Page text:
Blog

Private Right of Inaction: The Decades-Long Struggle To Enforce the Church Amendments

2024, Current Issue, Print, Volume 56 (2024) Issue 1 (Spring)
By Sarah L. Betz. The Supreme Court’s decision in Dobbs v. Jackson Women’s Health Organization has reinvigorated debates over the role of conscience in healthcare. Conscience plays a pivotal role in healthcare, as the Hippocratic Oath that physicians take upon graduating medical school instructs them to “do no harm.” Abortion and other controversial medical practices have transformed this instruction to “do no harm” into a policy task fit for a legislator. What one views as “harm” in the context of abortion is largely dependent on that person’s subjective beliefs regarding abortion. Full Article
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Rethinking Accomplice Liability

2024, Current Issue, Print, Volume 56 (2024) Issue 1 (Spring)
By Charles F. Capps. The basic premise of accomplice liability—so foundational that it has been described as true “[b]y definition”—is that the accomplice is liable for the conduct of the principal. Accordingly, scholars and lawmakers generally approach the project of fashioning liability rules for accomplices as a search for conditions under which the law is justified in punishing one person for the conduct of another.The search has yielded considerable frustration and little success. Scholars and lawmakers are “notoriously puzzled” by what mens rea makes someone responsible for another person’s conduct. They disagree sharply over whether someone should need to make a causal contribution to another person’s conduct to incur liability for it. And they debate the extent to which a person’s complicity in a crime can justify punishing the person for…
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Tribes and Trilateral Federalism: A Study of Criminal Jurisdiction

2024, Current Issue, Print, Volume 56 (2024) Issue 1 (Spring)
By Alexandra Fay. In 1789, the people of thirteen young American states defined a new sovereign. By ratifying the Constitution, the citizens of the states formed a national government to reign supreme over the United States of America. The two preexisting sovereigns of this American territory—states and tribes— would ultimately bow before the supremacy of the national government. The states formally accepted their subordination through ratification conventions. And they have jealously guarded the remaining attributes of their independent sovereignty throughout the ensuing centuries. In contrast, tribes and their citizens were absent from the drafting convention and ratification process. America’s Native nations were subjected to subordination by treaties and conquest. Full Article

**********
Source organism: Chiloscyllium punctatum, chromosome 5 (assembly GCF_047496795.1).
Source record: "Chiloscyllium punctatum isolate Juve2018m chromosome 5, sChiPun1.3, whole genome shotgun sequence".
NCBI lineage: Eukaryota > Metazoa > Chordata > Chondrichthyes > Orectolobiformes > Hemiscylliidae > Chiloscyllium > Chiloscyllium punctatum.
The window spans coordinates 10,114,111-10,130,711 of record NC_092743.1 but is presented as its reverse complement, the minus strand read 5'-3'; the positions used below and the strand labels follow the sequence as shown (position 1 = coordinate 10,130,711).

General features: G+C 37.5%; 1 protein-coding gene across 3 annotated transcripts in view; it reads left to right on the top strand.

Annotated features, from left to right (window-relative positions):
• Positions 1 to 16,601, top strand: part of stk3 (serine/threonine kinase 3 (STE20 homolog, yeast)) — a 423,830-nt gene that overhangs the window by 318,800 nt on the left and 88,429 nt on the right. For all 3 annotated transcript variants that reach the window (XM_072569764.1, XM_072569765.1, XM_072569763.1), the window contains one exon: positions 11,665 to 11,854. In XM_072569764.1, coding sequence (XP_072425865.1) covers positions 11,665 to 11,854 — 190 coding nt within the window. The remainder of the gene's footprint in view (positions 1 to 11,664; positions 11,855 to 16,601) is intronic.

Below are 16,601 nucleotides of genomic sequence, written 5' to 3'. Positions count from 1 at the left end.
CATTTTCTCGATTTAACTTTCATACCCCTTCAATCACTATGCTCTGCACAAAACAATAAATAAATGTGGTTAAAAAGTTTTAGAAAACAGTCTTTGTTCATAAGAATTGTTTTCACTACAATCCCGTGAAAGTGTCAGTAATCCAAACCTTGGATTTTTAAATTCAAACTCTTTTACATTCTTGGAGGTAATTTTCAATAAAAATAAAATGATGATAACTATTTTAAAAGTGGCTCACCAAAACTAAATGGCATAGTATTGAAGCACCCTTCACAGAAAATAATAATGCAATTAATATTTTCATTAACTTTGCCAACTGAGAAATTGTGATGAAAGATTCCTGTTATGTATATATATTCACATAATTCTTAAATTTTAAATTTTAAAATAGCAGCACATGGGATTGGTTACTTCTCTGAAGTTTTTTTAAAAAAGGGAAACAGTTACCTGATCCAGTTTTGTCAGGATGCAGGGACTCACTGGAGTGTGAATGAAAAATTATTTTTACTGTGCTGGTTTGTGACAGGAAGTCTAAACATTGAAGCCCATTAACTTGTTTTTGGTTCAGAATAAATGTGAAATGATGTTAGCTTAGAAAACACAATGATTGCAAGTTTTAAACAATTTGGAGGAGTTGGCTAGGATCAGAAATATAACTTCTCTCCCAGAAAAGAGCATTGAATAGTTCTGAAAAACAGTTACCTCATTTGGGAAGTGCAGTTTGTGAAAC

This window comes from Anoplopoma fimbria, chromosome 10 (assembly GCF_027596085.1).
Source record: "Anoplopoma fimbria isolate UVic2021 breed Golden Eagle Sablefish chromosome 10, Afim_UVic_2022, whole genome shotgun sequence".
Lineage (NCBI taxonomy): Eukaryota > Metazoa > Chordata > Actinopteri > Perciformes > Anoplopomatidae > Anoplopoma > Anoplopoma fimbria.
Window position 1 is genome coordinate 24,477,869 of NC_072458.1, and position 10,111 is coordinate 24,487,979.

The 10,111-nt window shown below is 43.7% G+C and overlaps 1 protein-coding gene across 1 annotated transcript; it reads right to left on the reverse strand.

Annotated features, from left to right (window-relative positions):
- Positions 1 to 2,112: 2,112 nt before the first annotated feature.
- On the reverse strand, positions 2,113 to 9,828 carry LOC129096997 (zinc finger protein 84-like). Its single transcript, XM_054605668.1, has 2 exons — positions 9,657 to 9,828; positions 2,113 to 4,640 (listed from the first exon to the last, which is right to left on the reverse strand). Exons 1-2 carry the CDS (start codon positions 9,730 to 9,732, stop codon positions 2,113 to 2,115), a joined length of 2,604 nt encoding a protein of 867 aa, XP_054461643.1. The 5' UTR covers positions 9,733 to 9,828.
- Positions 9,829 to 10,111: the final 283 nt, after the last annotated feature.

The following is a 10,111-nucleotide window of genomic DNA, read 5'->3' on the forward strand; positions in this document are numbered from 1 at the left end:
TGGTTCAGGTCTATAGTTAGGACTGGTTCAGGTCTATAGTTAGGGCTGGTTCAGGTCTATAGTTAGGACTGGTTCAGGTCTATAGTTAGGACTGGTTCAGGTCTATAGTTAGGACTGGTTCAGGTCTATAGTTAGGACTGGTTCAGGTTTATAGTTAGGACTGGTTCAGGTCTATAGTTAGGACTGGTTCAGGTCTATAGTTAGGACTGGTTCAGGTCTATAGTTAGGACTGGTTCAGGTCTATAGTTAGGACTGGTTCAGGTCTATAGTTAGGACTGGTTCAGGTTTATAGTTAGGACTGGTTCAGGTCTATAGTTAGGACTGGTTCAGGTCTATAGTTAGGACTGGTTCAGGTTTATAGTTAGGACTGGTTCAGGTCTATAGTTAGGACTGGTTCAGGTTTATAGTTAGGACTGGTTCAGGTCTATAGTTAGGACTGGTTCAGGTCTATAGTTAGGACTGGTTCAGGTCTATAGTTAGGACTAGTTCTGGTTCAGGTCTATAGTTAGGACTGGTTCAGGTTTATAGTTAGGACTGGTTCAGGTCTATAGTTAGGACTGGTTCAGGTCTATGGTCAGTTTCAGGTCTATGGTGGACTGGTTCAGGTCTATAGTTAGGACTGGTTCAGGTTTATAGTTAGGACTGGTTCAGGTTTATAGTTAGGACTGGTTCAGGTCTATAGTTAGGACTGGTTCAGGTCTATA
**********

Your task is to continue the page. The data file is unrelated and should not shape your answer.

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The Second Coming of the Second Section: The Fourteenth Amendment and Presidential Elections

2024, Current Issue, Print, Volume 56 (2024) Issue 1 (Spring)
By David B. Froomkin & Eric Eisner.The Fourteenth Amendment is a gift that keeps on giving. In the aftermath of the January 6, 2021 attack on the U.S. Capitol, scholars were quick to observe that Section 3 of the Fourteenth Amendment offered potential remedies for a nation seeking to bar access to federal power to those who had sought to overthrow the federal government. Litigants have achieved some success in invoking Section 3 to challenge the eligibility of aspirants to office. Section 2 of the Fourteenth Amendment also has new and powerful relevance in an era of presidential election subversion. Indeed, Section 2, we will argue, imposes stiff penalties on states that deny their citizens the right to participate in elections for President. Full Article
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Multistate Failure: Advocating for an Affirmative Defense for Sex-Trafficking Victims in Line with Feminist Legal Reasoning

2024, Current Issue, Print, Volume 56 (2024) Issue 1 (Spring)
By Katharine Greer. Chrystul Kizer entered Gary, Indiana’s junior high performing arts academy with a dream of becoming a violinist.  She practiced all hours of the day trying to master music by composers like Beethoven. She was a “burgeoning artist” and defined herself by her music. However, this dream began to unravel when her mom’s boyfriend became violent. His abuse became too much for the family and forced them to move out of town to Milwaukee. Unable to find work or shelter, Chrystul’s family stayed at a Salvation Army shelter for months. In Milwaukee, Chrystul started dating Delane Nelson. Unfortunately, Delane was abusive, and they spent many days fighting. While Chrystul’s mom eventually got a job at Denny’s, Chrystul was still unable to pay for school supplies or food. Her friend…
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The Canon of Natural Law Avoidance

2024, Current Issue, Print, Volume 56 (2024) Issue 1 (Spring)